Here is a beverage with a bacterial boost: L. acidophilus, S. thermophilus, Bifidobacteria, and L. casei to be exact. The bottle contains only 1/2 cup of peach-flavored drinkable yogurt. The consistency resembles that of milk, but the taste is 100% sweet & sour yogurt.
Like the Denmark candies, this drink's label does not give the quantity of bacteria. Based on my personal experience, however, it clearly contains enough bacteria to do something. Perhaps something delightful is happening inside my GI tract, but outside my body the effects are not so pleasant.
The bearded man on the label, Metchnikoff, is credited for suggesting that bacteria may have useful effects on the GI tract. He won a Nobel Peace Prize in 1906 for discovering phagocytosis, the process important to white blood cells. However, he did not actually study probiotics. Another scientist, a Japanese man named Minoru Shirota, took Metchnikoff's idea and spent his life creating a unique bacterium that could thrive in the GI tract.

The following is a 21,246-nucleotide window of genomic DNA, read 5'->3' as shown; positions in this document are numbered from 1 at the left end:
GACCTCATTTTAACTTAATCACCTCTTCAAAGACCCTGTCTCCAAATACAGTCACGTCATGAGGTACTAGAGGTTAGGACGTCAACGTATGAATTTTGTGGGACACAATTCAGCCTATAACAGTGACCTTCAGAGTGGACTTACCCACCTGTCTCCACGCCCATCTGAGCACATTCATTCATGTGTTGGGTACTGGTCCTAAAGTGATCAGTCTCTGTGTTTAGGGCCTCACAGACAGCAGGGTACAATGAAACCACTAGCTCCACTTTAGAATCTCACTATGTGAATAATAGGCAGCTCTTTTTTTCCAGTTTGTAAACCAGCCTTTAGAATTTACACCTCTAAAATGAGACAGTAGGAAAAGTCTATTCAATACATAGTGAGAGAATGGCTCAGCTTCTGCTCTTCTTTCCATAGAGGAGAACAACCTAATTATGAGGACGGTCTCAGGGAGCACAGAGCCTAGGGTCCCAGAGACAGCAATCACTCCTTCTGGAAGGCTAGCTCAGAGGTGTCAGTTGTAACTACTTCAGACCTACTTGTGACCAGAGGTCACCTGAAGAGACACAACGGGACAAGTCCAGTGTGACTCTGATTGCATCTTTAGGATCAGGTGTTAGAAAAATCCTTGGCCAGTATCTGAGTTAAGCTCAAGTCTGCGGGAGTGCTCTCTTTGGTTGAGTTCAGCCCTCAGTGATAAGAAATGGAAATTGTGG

In 1935 Shirota created a milk beverage called Yakult that contained his healthy bacterium. This drink is available worldwide. Korea's "Metchnikoff Life" must be a variation on the Yakult theme. It's no surprise, then, that the shelves contain so many probiotic beverages: they've been commonplace here for 73 years!